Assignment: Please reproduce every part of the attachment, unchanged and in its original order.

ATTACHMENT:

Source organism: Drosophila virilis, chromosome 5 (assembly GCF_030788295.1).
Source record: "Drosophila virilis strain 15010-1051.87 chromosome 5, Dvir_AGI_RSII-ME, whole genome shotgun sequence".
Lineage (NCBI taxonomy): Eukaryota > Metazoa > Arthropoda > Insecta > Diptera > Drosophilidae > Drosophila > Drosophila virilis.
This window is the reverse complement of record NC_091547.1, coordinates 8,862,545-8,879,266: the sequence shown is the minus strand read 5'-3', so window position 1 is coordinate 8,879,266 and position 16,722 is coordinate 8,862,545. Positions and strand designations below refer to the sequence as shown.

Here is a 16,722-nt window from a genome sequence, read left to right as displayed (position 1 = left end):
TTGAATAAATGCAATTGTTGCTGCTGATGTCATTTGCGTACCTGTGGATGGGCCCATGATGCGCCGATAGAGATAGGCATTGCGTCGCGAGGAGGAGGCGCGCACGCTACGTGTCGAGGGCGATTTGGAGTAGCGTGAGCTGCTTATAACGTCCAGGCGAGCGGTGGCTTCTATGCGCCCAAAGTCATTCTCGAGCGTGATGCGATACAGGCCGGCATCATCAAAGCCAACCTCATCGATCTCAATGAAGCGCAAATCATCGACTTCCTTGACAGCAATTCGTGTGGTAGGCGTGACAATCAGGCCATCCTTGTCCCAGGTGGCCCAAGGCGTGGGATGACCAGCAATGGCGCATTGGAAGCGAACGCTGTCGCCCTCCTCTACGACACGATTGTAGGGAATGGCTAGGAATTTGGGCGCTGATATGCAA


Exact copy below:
Source organism: Drosophila virilis, chromosome 5 (assembly GCF_030788295.1).
Source record: "Drosophila virilis strain 15010-1051.87 chromosome 5, Dvir_AGI_RSII-ME, whole genome shotgun sequence".
Lineage (NCBI taxonomy): Eukaryota > Metazoa > Arthropoda > Insecta > Diptera > Drosophilidae > Drosophila > Drosophila virilis.
This window is the reverse complement of record NC_091547.1, coordinates 8,862,545-8,879,266: the sequence shown is the minus strand read 5'-3', so window position 1 is coordinate 8,879,266 and position 16,722 is coordinate 8,862,545. Positions and strand designations below refer to the sequence as shown.

Here is a 16,722-nt window from a genome sequence, read left to right as displayed (position 1 = left end):
TTGAATAAATGCAATTGTTGCTGCTGATGTCATTTGCGTACCTGTGGATGGGCCCATGATGCGCCGATAGAGATAGGCATTGCGTCGCGAGGAGGAGGCGCGCACGCTACGTGTCGAGGGCGATTTGGAGTAGCGTGAGCTGCTTATAACGTCCAGGCGAGCGGTGGCTTCTATGCGCCCAAAGTCATTCTCGAGCGTGATGCGATACAGGCCGGCATCATCAAAGCCAACCTCATCGATCTCAATGAAGCGCAAATCATCGACTTCCTTGACAGCAATTCGTGTGGTAGGCGTGACAATCAGGCCATCCTTGTCCCAGGTGGCCCAAGGCGTGGGATGACCAGCAATGGCGCATTGGAAGCGAACGCTGTCGCCCTCCTCTACGACACGATTGTAGGGAATGGCTAGGAATTTGGGCGCTGATATGCAA